1. Introduction

In this tutorial, we’ll explore methods to create a random sample of a fixed size from Scala List. For example, if we need to select some five arbitrary elements from the list: List[Int] = List(0,1,2,3,4,5,6,7,8,9), the result might resemble List(8, 0, 3, 7, 5).

2. Certain Considerations Regarding Functional Approaches

In Scala, we often adhere to the functional style when working with collections, employing combinators like map and flatMap. Essentially, we traverse the collection and update each value. However, when it comes to accessing some random elements, traversing the list for updates may perform pretty weakly.

3. Solution Based on Tail Recursion

For the purpose of illustration, we can address the problem using tail recursion:

def getRandomSampleRec[T](list: List[T], size: Int): List[T] = {
    @tailrec
    def rec(xs: List[T], acc: List[T]): List[T] = {

      if (acc.size == size) {
        acc
      } else {
        val index = Random.nextInt(xs.size)
        val (left, right) = xs.splitAt(index)
        val (xsUpd, next) = if (right.nonEmpty) {
          (left ::: right.tail, right.head)
        } else {
          (left.dropRight(1), left.tail.last)
        }
        rec(xsUpd, next :: acc)
      }
    }

    if (size == 0) {
      List.empty[T]
    } else if (size > list.size) {
      list
    } else {
      rec(list, List.empty[T])
    }
  }

Let’s review the key steps of the solution:

  1. We utilize splitAt(index) on the list xs to effectively create a new list (xsUpd) without the random element next.
  2. During each iteration, we prepend the element next to the accumulator acc. We terminate once the acc reaches the desired size.

It’s important to note that here, we impose a significant burden on performance. This is due to the fact that splitAt and list concatenation (:::) both have O(N) time complexity and, since we repeat these operations size times, the overall time complexity becomes O(size*N). Utilizing this method would be appropriate only for small samples.

4. Solution Based on Zipping Collection With Random Indexes

Among other purely functional solutions, we might consider the following approach:

def getRandomSampleZip[T](list: List[T], size: Int): List[T] =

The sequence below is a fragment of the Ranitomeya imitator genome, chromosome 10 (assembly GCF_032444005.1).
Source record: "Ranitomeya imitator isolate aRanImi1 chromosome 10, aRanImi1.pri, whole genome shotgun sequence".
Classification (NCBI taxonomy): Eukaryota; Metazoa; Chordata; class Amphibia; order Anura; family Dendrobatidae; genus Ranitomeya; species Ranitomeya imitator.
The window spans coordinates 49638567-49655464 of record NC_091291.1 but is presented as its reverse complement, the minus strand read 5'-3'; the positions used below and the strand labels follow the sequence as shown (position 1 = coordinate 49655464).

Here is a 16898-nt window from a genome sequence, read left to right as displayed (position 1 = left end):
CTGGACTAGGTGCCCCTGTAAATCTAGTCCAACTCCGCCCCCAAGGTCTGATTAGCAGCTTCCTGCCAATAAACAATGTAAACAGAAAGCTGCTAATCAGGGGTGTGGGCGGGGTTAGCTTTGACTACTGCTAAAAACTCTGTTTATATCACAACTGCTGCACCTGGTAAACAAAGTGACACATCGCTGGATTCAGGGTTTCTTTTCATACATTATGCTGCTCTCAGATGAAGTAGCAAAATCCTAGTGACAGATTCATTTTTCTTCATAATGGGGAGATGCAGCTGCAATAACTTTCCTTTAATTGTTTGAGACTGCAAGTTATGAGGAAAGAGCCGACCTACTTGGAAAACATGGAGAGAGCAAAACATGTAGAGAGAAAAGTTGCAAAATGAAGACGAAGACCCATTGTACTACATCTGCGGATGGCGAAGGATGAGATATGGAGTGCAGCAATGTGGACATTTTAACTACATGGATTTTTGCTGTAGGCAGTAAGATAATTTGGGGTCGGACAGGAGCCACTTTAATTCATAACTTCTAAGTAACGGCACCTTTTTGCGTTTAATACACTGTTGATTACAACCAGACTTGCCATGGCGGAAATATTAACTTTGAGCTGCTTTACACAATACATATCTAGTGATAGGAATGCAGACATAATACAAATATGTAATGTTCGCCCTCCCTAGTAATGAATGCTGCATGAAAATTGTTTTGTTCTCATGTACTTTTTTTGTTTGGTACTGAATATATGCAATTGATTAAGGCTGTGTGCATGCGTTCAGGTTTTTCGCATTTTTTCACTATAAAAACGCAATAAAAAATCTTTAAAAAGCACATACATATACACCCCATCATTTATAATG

list
    .map(elem => (Random.nextInt(), elem))
    .sortBy(_._1)
    .map(_._2)
    .take(size)

Let’s break down the process:

  1. We associate each element of the original List[T] with a random Int index using map. As a result, we obtain a List[(Int, T)].
  2. Next, we sort the List[(Int, T)] by these random indexes.
  3. We then convert the sorted collection back into a List[T] by omitting random indexes using map(_._2), and we limit the result with take(size).

By following this approach, the time complexity is O(N*log(N)), which corresponds to the complexity of the sorting operation.

5. Utilizing Random.shuffle from the Standard Library

We can leverage a standard Scala library method — shuffle from scala.util.Randomto mix elements of the List. Then, we take only the desired number of elements:

  def getRandomSampleShuffle[T](list: List[T], size: Int): List[T] =
    Random.shuffle(list).take(size)

Random.shuffle uses the mutable.ArrayBuffer data structure under the hood, which enhances the performance of element access by index.

This approach boasts a time complexity of O(N) since the shuffle operation traverses the list only once. In the worst case, the list will be traversed twice, if the size of the randomized sample matches the size of the initial list (as seen when take is called). Furthermore, this solution is notably elegant.

6. Testing

For testing purposes, we’ll extract samples from a sorted List of elements ranging from 0 to 99. Throughout the testing phase, our objectives include ensuring that the resulting samples’ elements are both shuffled (and hence not sorted) and non-repeating. Additionally, we must confirm that the sample sizes are accurate. As an appendix, we may also ensure which method performs the best:

"RandomFixedSizeSample" should {
  "create a random sample out of the initial List" in {
    val list = List.range(0, 100)
    val sampleSize = 10
    val list_0 = RandomFixedSizeSample.getRandomSampleRec(list, sampleSize)
    val list_1 = RandomFixedSizeSample.getRandomSampleZip(list, sampleSize)
    val list_2 = RandomFixedSizeSample.getRandomSampleShuffle(list, sampleSize)

    list_0.size shouldBe sampleSize
    list_1.size shouldBe sampleSize
    list_2.size shouldBe sampleSize

    list_0.toSet.size shouldBe list_0.size
    list_1.toSet.size shouldBe list_1.size
    list_2.toSet.size shouldBe list_2.size

    isSorted(list_0) shouldBe false
    isSorted(list_1) shouldBe false
    isSorted(list_2) shouldBe false
  }
  "ensure getRandomSampleShuffle is the most performant, then goes getRandomSampleZip and then getRandomSampleRec" in {
    val list = List.range(0, 10_000)
    val sampleSize = 100

    val start_0 = System.nanoTime()
    RandomFixedSizeSample.getRandomSampleRec(list, sampleSize)
    val end_0 = System.nanoTime()
    val duration_0 = end_0 - start_0

    val start_1 = System.nanoTime()
    RandomFixedSizeSample.getRandomSampleZip(list, sampleSize)
    val end_1 = System.nanoTime()
    val duration_1 = end_1 - start_1

    val start_2 = System.nanoTime()
    RandomFixedSizeSample.getRandomSampleShuffle(list, sampleSize)
    val end_2 = System.nanoTime()
    val duration_2 = end_2 - start_2

    duration_0 should be > duration_1
    duration_1 should be > duration_2
  }

7. Conclusion

As we can see, leveraging scala.util.Random method shuffle leads to the best performance and conciseness. Additionally, we’ve observed that zipping collections with random numbers is also pretty powerful.

As usual, these examples are available over on GitHub.

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